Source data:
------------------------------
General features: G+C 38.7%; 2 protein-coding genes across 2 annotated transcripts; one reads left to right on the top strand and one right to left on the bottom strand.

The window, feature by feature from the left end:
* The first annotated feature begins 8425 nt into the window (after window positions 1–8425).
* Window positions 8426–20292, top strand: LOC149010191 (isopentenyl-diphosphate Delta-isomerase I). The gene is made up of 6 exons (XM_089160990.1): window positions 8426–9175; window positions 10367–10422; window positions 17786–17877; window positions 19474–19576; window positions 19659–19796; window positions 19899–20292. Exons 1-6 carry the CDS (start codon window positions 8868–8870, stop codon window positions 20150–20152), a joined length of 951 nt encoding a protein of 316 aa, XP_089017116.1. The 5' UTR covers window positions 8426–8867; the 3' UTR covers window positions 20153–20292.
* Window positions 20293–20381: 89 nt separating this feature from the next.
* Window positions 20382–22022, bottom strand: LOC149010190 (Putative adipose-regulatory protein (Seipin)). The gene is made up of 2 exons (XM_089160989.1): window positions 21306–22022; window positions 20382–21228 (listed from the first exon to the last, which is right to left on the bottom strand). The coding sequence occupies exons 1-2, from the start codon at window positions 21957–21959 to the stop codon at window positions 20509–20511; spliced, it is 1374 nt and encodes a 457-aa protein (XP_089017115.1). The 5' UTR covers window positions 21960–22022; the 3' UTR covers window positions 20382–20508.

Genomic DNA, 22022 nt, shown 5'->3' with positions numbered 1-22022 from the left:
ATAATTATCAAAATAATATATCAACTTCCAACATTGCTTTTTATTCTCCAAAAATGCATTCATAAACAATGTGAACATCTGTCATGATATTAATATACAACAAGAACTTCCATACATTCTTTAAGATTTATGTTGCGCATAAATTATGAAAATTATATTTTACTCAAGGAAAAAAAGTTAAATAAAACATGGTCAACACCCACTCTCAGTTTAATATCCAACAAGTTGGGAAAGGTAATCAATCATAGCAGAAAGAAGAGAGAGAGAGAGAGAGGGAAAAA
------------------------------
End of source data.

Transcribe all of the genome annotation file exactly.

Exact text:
General features: G+C 38.7%; 2 protein-coding genes across 2 annotated transcripts; one reads left to right on the top strand and one right to left on the bottom strand.

The window, feature by feature from the left end:
* The first annotated feature begins 8425 nt into the window (after window positions 1–8425).
* Window positions 8426–20292, top strand: LOC149010191 (isopentenyl-diphosphate Delta-isomerase I). The gene is made up of 6 exons (XM_089160990.1): window positions 8426–9175; window positions 10367–10422; window positions 17786–17877; window positions 19474–19576; window positions 19659–19796; window positions 19899–20292. Exons 1-6 carry the CDS (start codon window positions 8868–8870, stop codon window positions 20150–20152), a joined length of 951 nt encoding a protein of 316 aa, XP_089017116.1. The 5' UTR covers window positions 8426–8867; the 3' UTR covers window positions 20153–20292.
* Window positions 20293–20381: 89 nt separating this feature from the next.
* Window positions 20382–22022, bottom strand: LOC149010190 (Putative adipose-regulatory protein (Seipin)). The gene is made up of 2 exons (XM_089160989.1): window positions 21306–22022; window positions 20382–21228 (listed from the first exon to the last, which is right to left on the bottom strand). The coding sequence occupies exons 1-2, from the start codon at window positions 21957–21959 to the stop codon at window positions 20509–20511; spliced, it is 1374 nt and encodes a 457-aa protein (XP_089017115.1). The 5' UTR covers window positions 21960–22022; the 3' UTR covers window positions 20382–20508.

Genomic DNA, 22022 nt, shown 5'->3' with positions numbered 1-22022 from the left:
ATAATTATCAAAATAATATATCAACTTCCAACATTGCTTTTTATTCTCCAAAAATGCATTCATAAACAATGTGAACATCTGTCATGATATTAATATACAACAAGAACTTCCATACATTCTTTAAGATTTATGTTGCGCATAAATTATGAAAATTATATTTTACTCAAGGAAAAAAAGTTAAATAAAACATGGTCAACACCCACTCTCAGTTTAATATCCAACAAGTTGGGAAAGGTAATCAATCATAGCAGAAAGAAGAGAGAGAGAGAGAGAGGGAAAAA